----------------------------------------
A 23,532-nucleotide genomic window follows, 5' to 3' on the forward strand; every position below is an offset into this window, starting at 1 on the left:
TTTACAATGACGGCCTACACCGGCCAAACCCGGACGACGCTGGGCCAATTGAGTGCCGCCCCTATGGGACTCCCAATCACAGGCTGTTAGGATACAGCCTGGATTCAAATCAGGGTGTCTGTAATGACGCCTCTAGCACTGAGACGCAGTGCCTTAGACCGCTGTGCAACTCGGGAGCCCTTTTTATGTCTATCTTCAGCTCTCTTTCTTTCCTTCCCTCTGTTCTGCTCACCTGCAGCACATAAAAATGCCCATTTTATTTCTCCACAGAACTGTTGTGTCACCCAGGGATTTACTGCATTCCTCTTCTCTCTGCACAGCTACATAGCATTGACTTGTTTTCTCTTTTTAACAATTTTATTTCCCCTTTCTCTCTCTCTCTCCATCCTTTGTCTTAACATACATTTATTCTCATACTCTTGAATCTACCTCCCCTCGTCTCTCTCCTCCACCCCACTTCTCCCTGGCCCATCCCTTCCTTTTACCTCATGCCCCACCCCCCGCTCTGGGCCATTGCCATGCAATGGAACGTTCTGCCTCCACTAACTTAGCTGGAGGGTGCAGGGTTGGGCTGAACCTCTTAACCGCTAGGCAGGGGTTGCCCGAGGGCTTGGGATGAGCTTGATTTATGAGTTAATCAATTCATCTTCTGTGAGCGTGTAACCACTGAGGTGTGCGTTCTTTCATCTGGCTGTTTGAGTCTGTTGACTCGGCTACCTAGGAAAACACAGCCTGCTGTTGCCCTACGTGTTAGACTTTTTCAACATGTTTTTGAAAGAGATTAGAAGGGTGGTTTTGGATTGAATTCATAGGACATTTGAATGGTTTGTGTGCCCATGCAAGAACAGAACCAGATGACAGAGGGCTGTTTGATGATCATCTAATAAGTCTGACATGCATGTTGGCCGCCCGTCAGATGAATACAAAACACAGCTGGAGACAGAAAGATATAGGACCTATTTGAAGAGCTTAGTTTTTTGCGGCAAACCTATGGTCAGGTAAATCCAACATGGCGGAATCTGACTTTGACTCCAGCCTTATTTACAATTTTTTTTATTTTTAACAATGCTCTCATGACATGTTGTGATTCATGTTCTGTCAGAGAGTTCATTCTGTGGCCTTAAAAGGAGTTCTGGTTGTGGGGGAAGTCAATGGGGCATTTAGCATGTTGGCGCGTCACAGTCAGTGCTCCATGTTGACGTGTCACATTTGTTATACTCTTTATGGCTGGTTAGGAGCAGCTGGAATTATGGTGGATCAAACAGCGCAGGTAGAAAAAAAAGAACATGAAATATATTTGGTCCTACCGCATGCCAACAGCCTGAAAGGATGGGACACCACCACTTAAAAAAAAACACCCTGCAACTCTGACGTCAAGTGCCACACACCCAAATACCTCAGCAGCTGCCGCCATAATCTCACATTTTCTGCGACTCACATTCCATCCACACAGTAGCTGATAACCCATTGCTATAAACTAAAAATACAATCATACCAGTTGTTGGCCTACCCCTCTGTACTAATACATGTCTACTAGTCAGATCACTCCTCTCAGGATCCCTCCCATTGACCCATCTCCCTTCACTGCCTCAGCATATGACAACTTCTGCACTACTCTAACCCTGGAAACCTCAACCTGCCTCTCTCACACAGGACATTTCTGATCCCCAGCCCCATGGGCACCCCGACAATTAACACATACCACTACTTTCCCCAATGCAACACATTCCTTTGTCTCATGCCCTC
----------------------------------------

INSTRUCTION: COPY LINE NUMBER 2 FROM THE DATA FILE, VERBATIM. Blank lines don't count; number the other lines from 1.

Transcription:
TTTACAATGACGGCCTACACCGGCCAAACCCGGACGACGCTGGGCCAATTGAGTGCCGCCCCTATGGGACTCCCAATCACAGGCTGTTAGGATACAGCCTGGATTCAAATCAGGGTGTCTGTAATGACGCCTCTAGCACTGAGACGCAGTGCCTTAGACCGCTGTGCAACTCGGGAGCCCTTTTTATGTCTATCTTCAGCTCTCTTTCTTTCCTTCCCTCTGTTCTGCTCACCTGCAGCACATAAAAATGCCCATTTTATTTCTCCACAGAACTGTTGTGTCACCCAGGGATTTACTGCATTCCTCTTCTCTCTGCACAGCTACATAGCATTGACTTGTTTTCTCTTTTTAACAATTTTATTTCCCCTTTCTCTCTCTCTCTCCATCCTTTGTCTTAACATACATTTATTCTCATACTCTTGAATCTACCTCCCCTCGTCTCTCTCCTCCACCCCACTTCTCCCTGGCCCATCCCTTCCTTTTACCTCATGCCCCACCCCCCGCTCTGGGCCATTGCCATGCAATGGAACGTTCTGCCTCCACTAACTTAGCTGGAGGGTGCAGGGTTGGGCTGAACCTCTTAACCGCTAGGCAGGGGTTGCCCGAGGGCTTGGGATGAGCTTGATTTATGAGTTAATCAATTCATCTTCTGTGAGCGTGTAACCACTGAGGTGTGCGTTCTTTCATCTGGCTGTTTGAGTCTGTTGACTCGGCTACCTAGGAAAACACAGCCTGCTGTTGCCCTACGTGTTAGACTTTTTCAACATGTTTTTGAAAGAGATTAGAAGGGTGGTTTTGGATTGAATTCATAGGACATTTGAATGGTTTGTGTGCCCATGCAAGAACAGAACCAGATGACAGAGGGCTGTTTGATGATCATCTAATAAGTCTGACATGCATGTTGGCCGCCCGTCAGATGAATACAAAACACAGCTGGAGACAGAAAGATATAGGACCTATTTGAAGAGCTTAGTTTTTTGCGGCAAACCTATGGTCAGGTAAATCCAACATGGCGGAATCTGACTTTGACTCCAGCCTTATTTACAATTTTTTTTATTTTTAACAATGCTCTCATGACATGTTGTGATTCATGTTCTGTCAGAGAGTTCATTCTGTGGCCTTAAAAGGAGTTCTGGTTGTGGGGGAAGTCAATGGGGCATTTAGCATGTTGGCGCGTCACAGTCAGTGCTCCATGTTGACGTGTCACATTTGTTATACTCTTTATGGCTGGTTAGGAGCAGCTGGAATTATGGTGGATCAAACAGCGCAGGTAGAAAAAAAAGAACATGAAATATATTTGGTCCTACCGCATGCCAACAGCCTGAAAGGATGGGACACCACCACTTAAAAAAAAACACCCTGCAACTCTGACGTCAAGTGCCACACACCCAAATACCTCAGCAGCTGCCGCCATAATCTCACATTTTCTGCGACTCACATTCCATCCACACAGTAGCTGATAACCCATTGCTATAAACTAAAAATACAATCATACCAGTTGTTGGCCTACCCCTCTGTACTAATACATGTCTACTAGTCAGATCACTCCTCTCAGGATCCCTCCCATTGACCCATCTCCCTTCACTGCCTCAGCATATGACAACTTCTGCACTACTCTAACCCTGGAAACCTCAACCTGCCTCTCTCACACAGGACATTTCTGATCCCCAGCCCCATGGGCACCCCGACAATTAACACATACCACTACTTTCCCCAATGCAACACATTCCTTTGTCTCATGCCCTC